Arlington, Va. – Today, American Trucking Associations called on Federal Motor Carrier Safety Administrator Anne Ferro to release the results of FMCSA’s study on the use of police reports to determine crash accountability.
“FMCSA continues to use crashes that motor carriers did not cause nor could have prevented in measuring motor carrier safety performance,” ATA President and CEO Bill Graves said. “Several weeks ago, the agency indefinitely placed on hold a process to correct this fundamental flaw in the system, citing, in part, concerns with the reliability and usefulness of police accident reports. To better understand FMCSA’s reluctance to act, the public should see the results of the study the agency promised almost two years ago.”
Currently, the agency’s motor carrier safety-monitoring and measurement system –Compliance, Safety, Accountability – ranks carriers based on all truck-involved crashes, including those that the carrier did not cause nor could have prevented. In exploring a system to correct this flaw, FMCSA conducted a study of the feasibility of using police reports more than two years ago, but never made the results public.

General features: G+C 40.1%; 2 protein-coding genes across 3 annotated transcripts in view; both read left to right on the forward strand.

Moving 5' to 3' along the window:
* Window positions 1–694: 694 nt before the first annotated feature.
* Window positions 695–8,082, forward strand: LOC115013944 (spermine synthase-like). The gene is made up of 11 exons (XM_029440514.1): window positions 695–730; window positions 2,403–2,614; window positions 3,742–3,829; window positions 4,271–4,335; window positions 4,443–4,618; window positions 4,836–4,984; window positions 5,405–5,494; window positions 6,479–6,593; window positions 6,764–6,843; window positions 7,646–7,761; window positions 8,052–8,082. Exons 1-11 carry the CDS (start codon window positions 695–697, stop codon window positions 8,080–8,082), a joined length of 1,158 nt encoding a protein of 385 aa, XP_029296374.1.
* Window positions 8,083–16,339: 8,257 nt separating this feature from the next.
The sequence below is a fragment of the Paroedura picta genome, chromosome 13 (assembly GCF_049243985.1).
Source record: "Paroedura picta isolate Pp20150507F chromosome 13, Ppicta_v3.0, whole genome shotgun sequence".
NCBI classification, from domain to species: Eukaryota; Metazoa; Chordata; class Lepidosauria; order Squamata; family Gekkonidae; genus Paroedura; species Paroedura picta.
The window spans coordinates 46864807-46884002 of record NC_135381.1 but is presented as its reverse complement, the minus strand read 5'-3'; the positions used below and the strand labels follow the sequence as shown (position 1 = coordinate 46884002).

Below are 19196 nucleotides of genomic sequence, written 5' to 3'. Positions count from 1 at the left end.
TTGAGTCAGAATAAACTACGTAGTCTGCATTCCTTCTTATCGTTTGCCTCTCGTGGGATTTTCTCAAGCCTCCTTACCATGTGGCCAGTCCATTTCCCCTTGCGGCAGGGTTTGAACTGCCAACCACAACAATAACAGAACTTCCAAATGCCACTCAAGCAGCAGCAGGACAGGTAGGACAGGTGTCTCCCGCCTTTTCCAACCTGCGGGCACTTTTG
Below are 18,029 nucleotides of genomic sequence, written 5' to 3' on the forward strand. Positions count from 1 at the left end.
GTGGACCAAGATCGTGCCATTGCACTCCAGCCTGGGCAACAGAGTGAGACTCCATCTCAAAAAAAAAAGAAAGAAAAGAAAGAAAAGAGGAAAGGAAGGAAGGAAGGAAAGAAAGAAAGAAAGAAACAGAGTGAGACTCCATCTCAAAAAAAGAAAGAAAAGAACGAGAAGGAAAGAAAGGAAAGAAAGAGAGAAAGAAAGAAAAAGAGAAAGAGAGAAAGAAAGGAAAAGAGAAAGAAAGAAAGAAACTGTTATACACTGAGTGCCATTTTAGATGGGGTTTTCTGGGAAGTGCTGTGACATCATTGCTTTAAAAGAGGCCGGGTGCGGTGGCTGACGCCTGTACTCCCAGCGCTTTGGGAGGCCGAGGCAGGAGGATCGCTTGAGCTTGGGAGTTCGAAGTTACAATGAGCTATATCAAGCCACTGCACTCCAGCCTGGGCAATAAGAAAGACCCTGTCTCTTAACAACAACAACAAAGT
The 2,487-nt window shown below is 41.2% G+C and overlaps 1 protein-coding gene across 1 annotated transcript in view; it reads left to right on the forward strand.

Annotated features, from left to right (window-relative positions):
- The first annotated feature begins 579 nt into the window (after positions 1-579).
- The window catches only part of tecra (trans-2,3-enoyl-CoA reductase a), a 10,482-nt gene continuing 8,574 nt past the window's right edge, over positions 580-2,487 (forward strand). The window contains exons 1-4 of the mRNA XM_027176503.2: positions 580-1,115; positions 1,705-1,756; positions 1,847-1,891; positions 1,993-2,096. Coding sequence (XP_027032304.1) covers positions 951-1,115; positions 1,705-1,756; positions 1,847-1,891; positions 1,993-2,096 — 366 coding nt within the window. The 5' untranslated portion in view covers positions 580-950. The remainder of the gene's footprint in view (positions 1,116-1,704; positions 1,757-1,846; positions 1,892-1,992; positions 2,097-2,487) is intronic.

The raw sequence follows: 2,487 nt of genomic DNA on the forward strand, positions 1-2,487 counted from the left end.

In an August 2010 letter to ATA, FMCSA acknowledged it was in process of reviewing the findings of the feasibility study and offered to make them public upon completion of the review, but has yet to do so, preventing stakeholders from understanding the agency’s rationale for failing to make this common sense change.
In response to ATA’s efforts, FMCSA announced its intention to establish a process to review police accident reports and make crash accountability determinations. However, just prior to publishing its planned process, the agency put the brakes on and declared that additional study was needed.
“To live up to its goal to be open and transparent, FMCSA should release the results of its study, identify the specific concerns that caused it to place the planned solution on hold, and commit to a timeline for addressing this issue,” said Graves.
ATA supports the goal of CSA to reduce crashes, injuries and fatalities by identifying unsafe motor carriers and prioritizing them for agency intervention, however without further improvements, the system will struggle to meet that objective.